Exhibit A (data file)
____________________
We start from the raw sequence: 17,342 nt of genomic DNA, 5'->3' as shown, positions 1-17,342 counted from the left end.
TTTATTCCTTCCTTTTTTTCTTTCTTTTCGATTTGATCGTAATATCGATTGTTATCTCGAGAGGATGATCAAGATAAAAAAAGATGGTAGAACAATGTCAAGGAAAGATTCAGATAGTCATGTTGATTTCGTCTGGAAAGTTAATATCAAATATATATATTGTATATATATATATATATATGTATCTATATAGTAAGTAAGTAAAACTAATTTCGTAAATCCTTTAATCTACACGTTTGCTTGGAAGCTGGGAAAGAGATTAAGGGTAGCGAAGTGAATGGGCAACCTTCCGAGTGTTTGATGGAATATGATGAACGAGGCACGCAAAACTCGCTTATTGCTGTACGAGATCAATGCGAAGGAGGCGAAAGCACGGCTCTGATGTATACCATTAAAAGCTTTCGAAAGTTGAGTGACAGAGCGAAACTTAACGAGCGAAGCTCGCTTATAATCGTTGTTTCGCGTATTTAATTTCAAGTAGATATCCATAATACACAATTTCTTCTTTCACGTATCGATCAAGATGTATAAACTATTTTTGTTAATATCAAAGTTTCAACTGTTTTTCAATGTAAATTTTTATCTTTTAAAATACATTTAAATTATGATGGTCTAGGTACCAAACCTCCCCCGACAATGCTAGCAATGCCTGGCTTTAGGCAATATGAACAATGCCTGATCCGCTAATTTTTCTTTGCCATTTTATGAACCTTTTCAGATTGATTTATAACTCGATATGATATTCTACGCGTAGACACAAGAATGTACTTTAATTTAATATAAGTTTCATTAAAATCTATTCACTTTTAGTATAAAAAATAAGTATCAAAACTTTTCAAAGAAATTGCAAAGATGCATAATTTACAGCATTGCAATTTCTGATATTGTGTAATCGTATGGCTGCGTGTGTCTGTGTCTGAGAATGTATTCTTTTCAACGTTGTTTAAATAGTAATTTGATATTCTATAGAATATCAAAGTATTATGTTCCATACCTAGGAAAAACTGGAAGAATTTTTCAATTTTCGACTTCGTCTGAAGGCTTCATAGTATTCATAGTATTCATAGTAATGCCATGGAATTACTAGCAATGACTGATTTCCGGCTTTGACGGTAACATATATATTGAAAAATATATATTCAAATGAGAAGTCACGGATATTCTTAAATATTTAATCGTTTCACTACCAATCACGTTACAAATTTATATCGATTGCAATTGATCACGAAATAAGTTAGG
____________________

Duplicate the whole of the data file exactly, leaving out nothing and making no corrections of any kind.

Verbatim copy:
We start from the raw sequence: 17,342 nt of genomic DNA, 5'->3' as shown, positions 1-17,342 counted from the left end.
TTTATTCCTTCCTTTTTTTCTTTCTTTTCGATTTGATCGTAATATCGATTGTTATCTCGAGAGGATGATCAAGATAAAAAAAGATGGTAGAACAATGTCAAGGAAAGATTCAGATAGTCATGTTGATTTCGTCTGGAAAGTTAATATCAAATATATATATTGTATATATATATATATATATGTATCTATATAGTAAGTAAGTAAAACTAATTTCGTAAATCCTTTAATCTACACGTTTGCTTGGAAGCTGGGAAAGAGATTAAGGGTAGCGAAGTGAATGGGCAACCTTCCGAGTGTTTGATGGAATATGATGAACGAGGCACGCAAAACTCGCTTATTGCTGTACGAGATCAATGCGAAGGAGGCGAAAGCACGGCTCTGATGTATACCATTAAAAGCTTTCGAAAGTTGAGTGACAGAGCGAAACTTAACGAGCGAAGCTCGCTTATAATCGTTGTTTCGCGTATTTAATTTCAAGTAGATATCCATAATACACAATTTCTTCTTTCACGTATCGATCAAGATGTATAAACTATTTTTGTTAATATCAAAGTTTCAACTGTTTTTCAATGTAAATTTTTATCTTTTAAAATACATTTAAATTATGATGGTCTAGGTACCAAACCTCCCCCGACAATGCTAGCAATGCCTGGCTTTAGGCAATATGAACAATGCCTGATCCGCTAATTTTTCTTTGCCATTTTATGAACCTTTTCAGATTGATTTATAACTCGATATGATATTCTACGCGTAGACACAAGAATGTACTTTAATTTAATATAAGTTTCATTAAAATCTATTCACTTTTAGTATAAAAAATAAGTATCAAAACTTTTCAAAGAAATTGCAAAGATGCATAATTTACAGCATTGCAATTTCTGATATTGTGTAATCGTATGGCTGCGTGTGTCTGTGTCTGAGAATGTATTCTTTTCAACGTTGTTTAAATAGTAATTTGATATTCTATAGAATATCAAAGTATTATGTTCCATACCTAGGAAAAACTGGAAGAATTTTTCAATTTTCGACTTCGTCTGAAGGCTTCATAGTATTCATAGTATTCATAGTAATGCCATGGAATTACTAGCAATGACTGATTTCCGGCTTTGACGGTAACATATATATTGAAAAATATATATTCAAATGAGAAGTCACGGATATTCTTAAATATTTAATCGTTTCACTACCAATCACGTTACAAATTTATATCGATTGCAATTGATCACGAAATAAGTTAGG